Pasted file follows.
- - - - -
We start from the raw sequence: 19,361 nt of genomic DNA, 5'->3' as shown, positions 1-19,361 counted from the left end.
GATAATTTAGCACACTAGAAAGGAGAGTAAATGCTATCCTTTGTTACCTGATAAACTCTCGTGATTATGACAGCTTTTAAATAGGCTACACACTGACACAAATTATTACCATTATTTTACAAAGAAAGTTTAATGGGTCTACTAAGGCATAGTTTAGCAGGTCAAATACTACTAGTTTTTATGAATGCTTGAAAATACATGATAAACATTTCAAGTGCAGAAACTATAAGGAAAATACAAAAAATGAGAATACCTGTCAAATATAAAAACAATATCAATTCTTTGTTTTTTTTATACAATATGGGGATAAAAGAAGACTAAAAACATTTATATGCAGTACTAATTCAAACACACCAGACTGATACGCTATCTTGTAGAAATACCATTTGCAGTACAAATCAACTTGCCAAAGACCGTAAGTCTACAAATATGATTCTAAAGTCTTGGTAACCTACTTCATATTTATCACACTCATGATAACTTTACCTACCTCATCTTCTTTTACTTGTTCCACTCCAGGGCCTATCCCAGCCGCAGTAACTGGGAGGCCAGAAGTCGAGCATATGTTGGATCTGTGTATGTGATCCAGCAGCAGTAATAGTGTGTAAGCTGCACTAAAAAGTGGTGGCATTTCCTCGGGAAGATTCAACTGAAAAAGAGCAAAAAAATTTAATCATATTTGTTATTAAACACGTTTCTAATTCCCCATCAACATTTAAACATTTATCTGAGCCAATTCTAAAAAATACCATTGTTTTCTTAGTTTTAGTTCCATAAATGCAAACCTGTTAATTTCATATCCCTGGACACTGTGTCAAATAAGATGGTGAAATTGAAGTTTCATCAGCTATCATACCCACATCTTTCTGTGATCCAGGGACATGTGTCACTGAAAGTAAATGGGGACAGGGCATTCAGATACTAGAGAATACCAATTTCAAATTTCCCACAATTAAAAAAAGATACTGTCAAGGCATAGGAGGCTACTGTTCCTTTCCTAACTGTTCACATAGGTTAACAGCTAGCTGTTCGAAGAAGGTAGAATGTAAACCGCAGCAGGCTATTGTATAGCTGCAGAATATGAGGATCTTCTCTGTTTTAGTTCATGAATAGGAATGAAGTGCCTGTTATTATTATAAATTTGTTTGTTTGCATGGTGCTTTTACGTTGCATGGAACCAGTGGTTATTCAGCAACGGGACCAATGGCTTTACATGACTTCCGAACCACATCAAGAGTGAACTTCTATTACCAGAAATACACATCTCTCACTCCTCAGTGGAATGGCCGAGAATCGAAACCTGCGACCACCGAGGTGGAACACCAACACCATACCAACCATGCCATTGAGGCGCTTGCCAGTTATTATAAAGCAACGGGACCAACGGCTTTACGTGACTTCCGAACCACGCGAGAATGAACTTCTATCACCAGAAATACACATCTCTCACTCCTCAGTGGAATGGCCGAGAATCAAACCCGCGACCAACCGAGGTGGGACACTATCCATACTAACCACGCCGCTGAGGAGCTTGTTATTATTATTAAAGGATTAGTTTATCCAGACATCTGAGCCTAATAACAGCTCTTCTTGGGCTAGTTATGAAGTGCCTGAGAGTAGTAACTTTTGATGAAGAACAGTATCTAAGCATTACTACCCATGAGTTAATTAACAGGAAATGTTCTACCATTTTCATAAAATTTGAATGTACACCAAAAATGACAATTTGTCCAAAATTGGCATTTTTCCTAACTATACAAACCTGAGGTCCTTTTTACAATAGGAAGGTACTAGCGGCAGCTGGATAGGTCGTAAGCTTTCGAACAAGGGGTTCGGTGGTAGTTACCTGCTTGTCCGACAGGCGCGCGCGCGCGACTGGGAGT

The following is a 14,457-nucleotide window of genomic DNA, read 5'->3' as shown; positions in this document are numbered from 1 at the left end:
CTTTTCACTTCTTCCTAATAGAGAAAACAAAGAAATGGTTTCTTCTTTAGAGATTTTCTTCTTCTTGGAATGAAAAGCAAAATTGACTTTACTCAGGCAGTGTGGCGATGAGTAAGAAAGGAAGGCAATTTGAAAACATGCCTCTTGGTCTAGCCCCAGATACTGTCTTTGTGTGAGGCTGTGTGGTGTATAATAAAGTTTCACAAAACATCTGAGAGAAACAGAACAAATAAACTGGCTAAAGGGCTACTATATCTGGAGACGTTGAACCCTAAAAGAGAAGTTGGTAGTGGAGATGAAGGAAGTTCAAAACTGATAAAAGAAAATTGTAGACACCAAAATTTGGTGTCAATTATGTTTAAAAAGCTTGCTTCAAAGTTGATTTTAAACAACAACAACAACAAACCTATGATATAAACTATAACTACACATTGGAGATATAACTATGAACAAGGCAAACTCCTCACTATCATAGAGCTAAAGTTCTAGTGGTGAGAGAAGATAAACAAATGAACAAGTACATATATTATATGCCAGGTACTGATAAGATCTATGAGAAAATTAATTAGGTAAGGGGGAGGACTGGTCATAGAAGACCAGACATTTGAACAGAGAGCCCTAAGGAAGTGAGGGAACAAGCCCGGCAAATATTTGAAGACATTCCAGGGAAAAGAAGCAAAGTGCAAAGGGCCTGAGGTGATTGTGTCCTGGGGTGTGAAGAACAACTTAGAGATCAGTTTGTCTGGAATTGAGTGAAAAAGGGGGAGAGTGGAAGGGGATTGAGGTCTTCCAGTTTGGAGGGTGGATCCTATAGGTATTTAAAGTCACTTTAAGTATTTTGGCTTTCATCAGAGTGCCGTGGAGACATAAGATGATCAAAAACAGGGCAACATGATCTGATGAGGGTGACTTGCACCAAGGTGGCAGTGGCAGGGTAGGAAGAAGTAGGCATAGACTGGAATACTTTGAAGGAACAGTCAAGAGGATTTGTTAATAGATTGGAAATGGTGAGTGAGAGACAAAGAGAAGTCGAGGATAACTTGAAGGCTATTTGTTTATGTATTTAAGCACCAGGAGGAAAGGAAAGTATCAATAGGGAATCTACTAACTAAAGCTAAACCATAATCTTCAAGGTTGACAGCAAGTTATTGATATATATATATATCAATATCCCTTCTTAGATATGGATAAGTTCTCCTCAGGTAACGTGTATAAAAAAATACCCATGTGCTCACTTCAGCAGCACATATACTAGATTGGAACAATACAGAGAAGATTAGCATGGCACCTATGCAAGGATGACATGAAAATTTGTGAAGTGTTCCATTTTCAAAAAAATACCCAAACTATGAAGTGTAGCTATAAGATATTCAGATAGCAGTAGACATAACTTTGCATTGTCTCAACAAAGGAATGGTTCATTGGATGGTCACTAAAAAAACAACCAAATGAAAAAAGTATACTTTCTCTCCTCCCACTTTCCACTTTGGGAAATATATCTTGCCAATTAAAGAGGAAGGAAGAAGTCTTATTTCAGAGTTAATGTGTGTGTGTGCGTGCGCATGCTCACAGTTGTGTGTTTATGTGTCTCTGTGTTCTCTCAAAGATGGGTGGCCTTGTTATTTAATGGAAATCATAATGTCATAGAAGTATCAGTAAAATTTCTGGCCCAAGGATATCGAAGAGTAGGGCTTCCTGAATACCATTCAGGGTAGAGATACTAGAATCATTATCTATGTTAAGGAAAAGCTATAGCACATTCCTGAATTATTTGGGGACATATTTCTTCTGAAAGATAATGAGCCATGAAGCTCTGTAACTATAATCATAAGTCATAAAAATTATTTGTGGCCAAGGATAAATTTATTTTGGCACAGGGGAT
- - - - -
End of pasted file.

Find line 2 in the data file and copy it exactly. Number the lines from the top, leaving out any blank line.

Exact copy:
GATAATTTAGCACACTAGAAAGGAGAGTAAATGCTATCCTTTGTTACCTGATAAACTCTCGTGATTATGACAGCTTTTAAATAGGCTACACACTGACACAAATTATTACCATTATTTTACAAAGAAAGTTTAATGGGTCTACTAAGGCATAGTTTAGCAGGTCAAATACTACTAGTTTTTATGAATGCTTGAAAATACATGATAAACATTTCAAGTGCAGAAACTATAAGGAAAATACAAAAAATGAGAATACCTGTCAAATATAAAAACAATATCAATTCTTTGTTTTTTTTATACAATATGGGGATAAAAGAAGACTAAAAACATTTATATGCAGTACTAATTCAAACACACCAGACTGATACGCTATCTTGTAGAAATACCATTTGCAGTACAAATCAACTTGCCAAAGACCGTAAGTCTACAAATATGATTCTAAAGTCTTGGTAACCTACTTCATATTTATCACACTCATGATAACTTTACCTACCTCATCTTCTTTTACTTGTTCCACTCCAGGGCCTATCCCAGCCGCAGTAACTGGGAGGCCAGAAGTCGAGCATATGTTGGATCTGTGTATGTGATCCAGCAGCAGTAATAGTGTGTAAGCTGCACTAAAAAGTGGTGGCATTTCCTCGGGAAGATTCAACTGAAAAAGAGCAAAAAAATTTAATCATATTTGTTATTAAACACGTTTCTAATTCCCCATCAACATTTAAACATTTATCTGAGCCAATTCTAAAAAATACCATTGTTTTCTTAGTTTTAGTTCCATAAATGCAAACCTGTTAATTTCATATCCCTGGACACTGTGTCAAATAAGATGGTGAAATTGAAGTTTCATCAGCTATCATACCCACATCTTTCTGTGATCCAGGGACATGTGTCACTGAAAGTAAATGGGGACAGGGCATTCAGATACTAGAGAATACCAATTTCAAATTTCCCACAATTAAAAAAAGATACTGTCAAGGCATAGGAGGCTACTGTTCCTTTCCTAACTGTTCACATAGGTTAACAGCTAGCTGTTCGAAGAAGGTAGAATGTAAACCGCAGCAGGCTATTGTATAGCTGCAGAATATGAGGATCTTCTCTGTTTTAGTTCATGAATAGGAATGAAGTGCCTGTTATTATTATAAATTTGTTTGTTTGCATGGTGCTTTTACGTTGCATGGAACCAGTGGTTATTCAGCAACGGGACCAATGGCTTTACATGACTTCCGAACCACATCAAGAGTGAACTTCTATTACCAGAAATACACATCTCTCACTCCTCAGTGGAATGGCCGAGAATCGAAACCTGCGACCACCGAGGTGGAACACCAACACCATACCAACCATGCCATTGAGGCGCTTGCCAGTTATTATAAAGCAACGGGACCAACGGCTTTACGTGACTTCCGAACCACGCGAGAATGAACTTCTATCACCAGAAATACACATCTCTCACTCCTCAGTGGAATGGCCGAGAATCAAACCCGCGACCAACCGAGGTGGGACACTATCCATACTAACCACGCCGCTGAGGAGCTTGTTATTATTATTAAAGGATTAGTTTATCCAGACATCTGAGCCTAATAACAGCTCTTCTTGGGCTAGTTATGAAGTGCCTGAGAGTAGTAACTTTTGATGAAGAACAGTATCTAAGCATTACTACCCATGAGTTAATTAACAGGAAATGTTCTACCATTTTCATAAAATTTGAATGTACACCAAAAATGACAATTTGTCCAAAATTGGCATTTTTCCTAACTATACAAACCTGAGGTCCTTTTTACAATAGGAAGGTACTAGCGGCAGCTGGATAGGTCGTAAGCTTTCGAACAAGGGGTTCGGTGGTAGTTACCTGCTTGTCCGACAGGCGCGCGCGCGCGACTGGGAGT